Polarization of Light in a Raindrop
This is one of a set of almost 40 diagrams exploring Rainbows.
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POLARIZATION OF LIGHT IN A RAINDROP
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About the diagram
About rainbows and light
Rainbows result from light encountering raindrops in the presence of an observer. The phenomenon of rainbows offers many clues as to the nature of light.
- Light is a form of radiation, a type of energy that travels in the form of electromagnetic waves and can also be described as a flow of particle-like ‘wave-packets’, called photons.
- Radiation, electromagnetic waves and photons are all concepts that are interchangeable with the more general concept of light.
Theories of light
There are four principal theories that underpin our understanding of the physical properties of light as it relates to rainbows:
- Wave theory – the idea that light is transmitted from luminous bodies in an undulatory wave-like motion.
- Particle theory – the idea that the constitution and properties of light can be described in terms of the interactions of elementary particles.
- Electromagnetic theory – the classical theory of electromagnetism that describes light as coupled electric and magnetic fields, transporting energy as it propagates through space as a wave. The energy is stored in its electric and magnetic fields and can be measured in terms of its intensity.
- Quantum theory – explains the interactions of light with matter (atoms, molecules etc.) and describes light as consisting of discrete packets of energy, photons. Quantum physics suggests that electromagnetic radiation behaves more like a classical wave at lower frequencies and more like a classical particle at higher frequencies, but never completely loses all the qualities of one or the other.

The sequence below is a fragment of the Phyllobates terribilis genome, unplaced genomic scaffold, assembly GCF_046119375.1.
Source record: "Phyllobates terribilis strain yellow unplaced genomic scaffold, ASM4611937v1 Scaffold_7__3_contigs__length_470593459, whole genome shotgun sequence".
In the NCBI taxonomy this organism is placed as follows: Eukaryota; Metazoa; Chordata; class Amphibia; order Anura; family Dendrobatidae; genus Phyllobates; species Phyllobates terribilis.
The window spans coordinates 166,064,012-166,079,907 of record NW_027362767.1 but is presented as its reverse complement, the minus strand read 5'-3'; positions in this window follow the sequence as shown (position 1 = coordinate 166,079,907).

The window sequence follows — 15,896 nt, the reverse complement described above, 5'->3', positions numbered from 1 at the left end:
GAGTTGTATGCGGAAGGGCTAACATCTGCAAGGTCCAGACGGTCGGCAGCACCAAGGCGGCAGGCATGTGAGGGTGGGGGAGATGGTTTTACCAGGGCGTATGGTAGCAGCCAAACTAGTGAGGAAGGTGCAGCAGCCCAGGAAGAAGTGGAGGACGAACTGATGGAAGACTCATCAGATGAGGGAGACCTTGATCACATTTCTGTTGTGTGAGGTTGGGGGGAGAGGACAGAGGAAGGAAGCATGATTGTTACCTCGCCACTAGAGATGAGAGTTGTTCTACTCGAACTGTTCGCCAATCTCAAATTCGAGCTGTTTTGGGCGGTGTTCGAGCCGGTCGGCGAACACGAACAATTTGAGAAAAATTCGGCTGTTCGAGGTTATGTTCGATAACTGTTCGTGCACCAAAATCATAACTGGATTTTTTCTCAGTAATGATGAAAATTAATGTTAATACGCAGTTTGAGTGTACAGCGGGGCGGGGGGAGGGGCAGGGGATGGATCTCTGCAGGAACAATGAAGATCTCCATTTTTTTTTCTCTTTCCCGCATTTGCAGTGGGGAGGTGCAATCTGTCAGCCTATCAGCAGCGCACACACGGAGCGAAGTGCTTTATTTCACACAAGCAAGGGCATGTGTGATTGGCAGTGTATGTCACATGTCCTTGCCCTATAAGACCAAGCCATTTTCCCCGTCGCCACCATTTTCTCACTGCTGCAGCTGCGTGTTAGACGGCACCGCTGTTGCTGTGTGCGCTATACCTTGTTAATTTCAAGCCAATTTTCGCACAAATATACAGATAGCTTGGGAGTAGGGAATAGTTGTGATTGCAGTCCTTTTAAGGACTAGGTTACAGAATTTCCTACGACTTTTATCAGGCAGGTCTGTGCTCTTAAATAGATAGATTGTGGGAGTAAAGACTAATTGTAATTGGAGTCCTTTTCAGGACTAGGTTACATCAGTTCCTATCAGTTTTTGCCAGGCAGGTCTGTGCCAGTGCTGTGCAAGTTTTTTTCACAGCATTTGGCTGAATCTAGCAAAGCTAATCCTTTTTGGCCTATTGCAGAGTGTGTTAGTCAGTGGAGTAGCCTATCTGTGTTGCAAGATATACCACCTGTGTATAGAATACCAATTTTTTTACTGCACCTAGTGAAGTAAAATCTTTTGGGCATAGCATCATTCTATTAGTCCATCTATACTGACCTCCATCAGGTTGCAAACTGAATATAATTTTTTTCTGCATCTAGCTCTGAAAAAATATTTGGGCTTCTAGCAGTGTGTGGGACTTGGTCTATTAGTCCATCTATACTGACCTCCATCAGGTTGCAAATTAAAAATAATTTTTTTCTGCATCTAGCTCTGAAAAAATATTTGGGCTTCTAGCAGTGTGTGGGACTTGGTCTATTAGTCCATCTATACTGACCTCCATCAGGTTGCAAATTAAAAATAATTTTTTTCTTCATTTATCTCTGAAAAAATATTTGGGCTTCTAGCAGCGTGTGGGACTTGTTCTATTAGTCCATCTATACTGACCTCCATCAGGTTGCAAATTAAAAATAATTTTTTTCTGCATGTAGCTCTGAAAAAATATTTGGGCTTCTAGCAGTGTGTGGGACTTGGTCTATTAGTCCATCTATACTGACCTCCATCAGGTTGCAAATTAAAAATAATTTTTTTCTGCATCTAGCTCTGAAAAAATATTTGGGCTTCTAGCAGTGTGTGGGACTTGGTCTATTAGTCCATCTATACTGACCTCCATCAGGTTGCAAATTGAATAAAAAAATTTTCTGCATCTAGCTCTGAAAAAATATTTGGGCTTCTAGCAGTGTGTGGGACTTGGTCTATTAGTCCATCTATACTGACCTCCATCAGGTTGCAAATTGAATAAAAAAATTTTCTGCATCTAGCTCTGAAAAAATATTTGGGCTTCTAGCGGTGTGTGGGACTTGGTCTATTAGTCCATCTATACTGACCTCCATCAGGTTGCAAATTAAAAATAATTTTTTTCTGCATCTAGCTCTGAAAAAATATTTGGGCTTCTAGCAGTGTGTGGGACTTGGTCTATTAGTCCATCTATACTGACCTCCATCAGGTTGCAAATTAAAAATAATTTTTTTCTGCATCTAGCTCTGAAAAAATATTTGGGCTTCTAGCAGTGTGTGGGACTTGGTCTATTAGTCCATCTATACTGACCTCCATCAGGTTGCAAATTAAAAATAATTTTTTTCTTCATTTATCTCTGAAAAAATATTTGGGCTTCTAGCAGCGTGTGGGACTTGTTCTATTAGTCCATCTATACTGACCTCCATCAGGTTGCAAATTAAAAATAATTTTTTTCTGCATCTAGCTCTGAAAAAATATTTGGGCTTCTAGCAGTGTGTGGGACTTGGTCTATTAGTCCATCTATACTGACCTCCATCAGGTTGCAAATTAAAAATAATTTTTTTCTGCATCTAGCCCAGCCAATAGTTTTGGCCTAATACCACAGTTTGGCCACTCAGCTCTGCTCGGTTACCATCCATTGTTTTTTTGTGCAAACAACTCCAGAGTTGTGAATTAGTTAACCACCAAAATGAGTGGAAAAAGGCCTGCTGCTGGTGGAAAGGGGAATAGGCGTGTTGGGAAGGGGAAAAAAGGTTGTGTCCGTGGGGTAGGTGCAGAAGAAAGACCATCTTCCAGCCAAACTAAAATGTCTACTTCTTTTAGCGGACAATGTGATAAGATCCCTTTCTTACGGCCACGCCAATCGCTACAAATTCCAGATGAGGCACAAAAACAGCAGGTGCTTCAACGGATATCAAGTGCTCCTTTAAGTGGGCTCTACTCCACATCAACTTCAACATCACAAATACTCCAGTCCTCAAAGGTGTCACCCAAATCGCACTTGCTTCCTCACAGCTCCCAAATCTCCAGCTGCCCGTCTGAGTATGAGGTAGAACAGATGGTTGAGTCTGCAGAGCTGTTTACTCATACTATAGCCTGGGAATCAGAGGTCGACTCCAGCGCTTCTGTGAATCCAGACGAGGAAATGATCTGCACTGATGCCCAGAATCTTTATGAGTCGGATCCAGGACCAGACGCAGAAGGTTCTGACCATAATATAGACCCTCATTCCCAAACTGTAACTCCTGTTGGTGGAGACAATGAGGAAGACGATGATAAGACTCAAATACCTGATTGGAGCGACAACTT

These theories tell us things about the properties of light
- Light is electromagnetic radiation, the force carrier of radiant energy.
- Whilst it carries energy and has momentum, light has no mass and so is not matter.
- Light is the result of the interaction and oscillation of electric and magnetic fields.
- Light is a microscopic phenomenon that needs macroscopic metaphors such as waves and particles to describe it.
- Once emitted at its source, light can propagate indefinitely through a vacuum in a straight line at the speed of light (299,792,458 metres a second) but can be deflected by gravity.
- In any specific instance, light can be described in terms of the inter-relationship of its wavelength, frequency and energy.
- Light slows down and is deflected as it propagates through air, water, glass and other transparent media as photons interact with matter.
Phenomena associated with light include:
- Photoelectric effect
Some facts about electromagnetic waves
- An electromagnetic wave carries electromagnetic radiation.
- Electromagnetic radiation is measured in terms of the amount of electromagnetic energy carried by an electromagnetic wave.
- Electromagnetic waves can be imagined as synchronised oscillations of electric and magnetic fields propagating at the speed of light in a vacuum.
- The kinetic energy carried by electromagnetic waves is often simply called radiant energy or light.
- Electromagnetic waves are similar to other types of waves in so far as they can be measured in terms of wavelength, frequency and amplitude.
- Other terms for the amplitude of light are intensity and brightness.
- Another term for the speed at which light travels is its velocity.
- We can feel electromagnetic waves release energy when sunlight warms our skin.
- The position of an electromagnetic wave within the electromagnetic spectrum can be identified by its frequency, wavelength or energy.
Some facts about photons
- Photons are the elementary building blocks and so the smallest unit used to describe light.
- Photons are the carriers of electromagnetic force and travel in harmonic waves.
- Photons are zero mass bosons.
- Photons have no electric charge.